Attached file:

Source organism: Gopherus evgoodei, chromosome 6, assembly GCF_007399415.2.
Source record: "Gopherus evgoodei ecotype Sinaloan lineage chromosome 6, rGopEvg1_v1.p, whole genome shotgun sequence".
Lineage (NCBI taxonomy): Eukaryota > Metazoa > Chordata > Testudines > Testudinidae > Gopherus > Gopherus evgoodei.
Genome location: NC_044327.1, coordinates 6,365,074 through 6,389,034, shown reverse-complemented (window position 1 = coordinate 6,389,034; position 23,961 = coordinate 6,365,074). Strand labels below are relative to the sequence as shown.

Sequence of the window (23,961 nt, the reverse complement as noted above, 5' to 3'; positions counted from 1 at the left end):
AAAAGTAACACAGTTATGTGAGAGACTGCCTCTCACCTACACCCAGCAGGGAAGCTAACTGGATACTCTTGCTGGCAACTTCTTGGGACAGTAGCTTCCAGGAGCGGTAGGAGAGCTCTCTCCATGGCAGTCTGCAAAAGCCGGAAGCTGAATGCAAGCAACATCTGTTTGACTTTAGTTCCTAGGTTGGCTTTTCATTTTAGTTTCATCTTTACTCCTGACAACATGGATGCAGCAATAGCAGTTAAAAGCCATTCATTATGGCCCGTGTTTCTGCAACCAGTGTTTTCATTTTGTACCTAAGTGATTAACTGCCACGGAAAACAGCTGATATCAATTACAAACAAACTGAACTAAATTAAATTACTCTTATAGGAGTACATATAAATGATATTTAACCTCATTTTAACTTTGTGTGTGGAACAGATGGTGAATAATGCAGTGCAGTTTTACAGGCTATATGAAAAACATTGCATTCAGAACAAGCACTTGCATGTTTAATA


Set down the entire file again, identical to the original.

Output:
Source organism: Gopherus evgoodei, chromosome 6, assembly GCF_007399415.2.
Source record: "Gopherus evgoodei ecotype Sinaloan lineage chromosome 6, rGopEvg1_v1.p, whole genome shotgun sequence".
Lineage (NCBI taxonomy): Eukaryota > Metazoa > Chordata > Testudines > Testudinidae > Gopherus > Gopherus evgoodei.
Genome location: NC_044327.1, coordinates 6,365,074 through 6,389,034, shown reverse-complemented (window position 1 = coordinate 6,389,034; position 23,961 = coordinate 6,365,074). Strand labels below are relative to the sequence as shown.

Sequence of the window (23,961 nt, the reverse complement as noted above, 5' to 3'; positions counted from 1 at the left end):
AAAAGTAACACAGTTATGTGAGAGACTGCCTCTCACCTACACCCAGCAGGGAAGCTAACTGGATACTCTTGCTGGCAACTTCTTGGGACAGTAGCTTCCAGGAGCGGTAGGAGAGCTCTCTCCATGGCAGTCTGCAAAAGCCGGAAGCTGAATGCAAGCAACATCTGTTTGACTTTAGTTCCTAGGTTGGCTTTTCATTTTAGTTTCATCTTTACTCCTGACAACATGGATGCAGCAATAGCAGTTAAAAGCCATTCATTATGGCCCGTGTTTCTGCAACCAGTGTTTTCATTTTGTACCTAAGTGATTAACTGCCACGGAAAACAGCTGATATCAATTACAAACAAACTGAACTAAATTAAATTACTCTTATAGGAGTACATATAAATGATATTTAACCTCATTTTAACTTTGTGTGTGGAACAGATGGTGAATAATGCAGTGCAGTTTTACAGGCTATATGAAAAACATTGCATTCAGAACAAGCACTTGCATGTTTAATA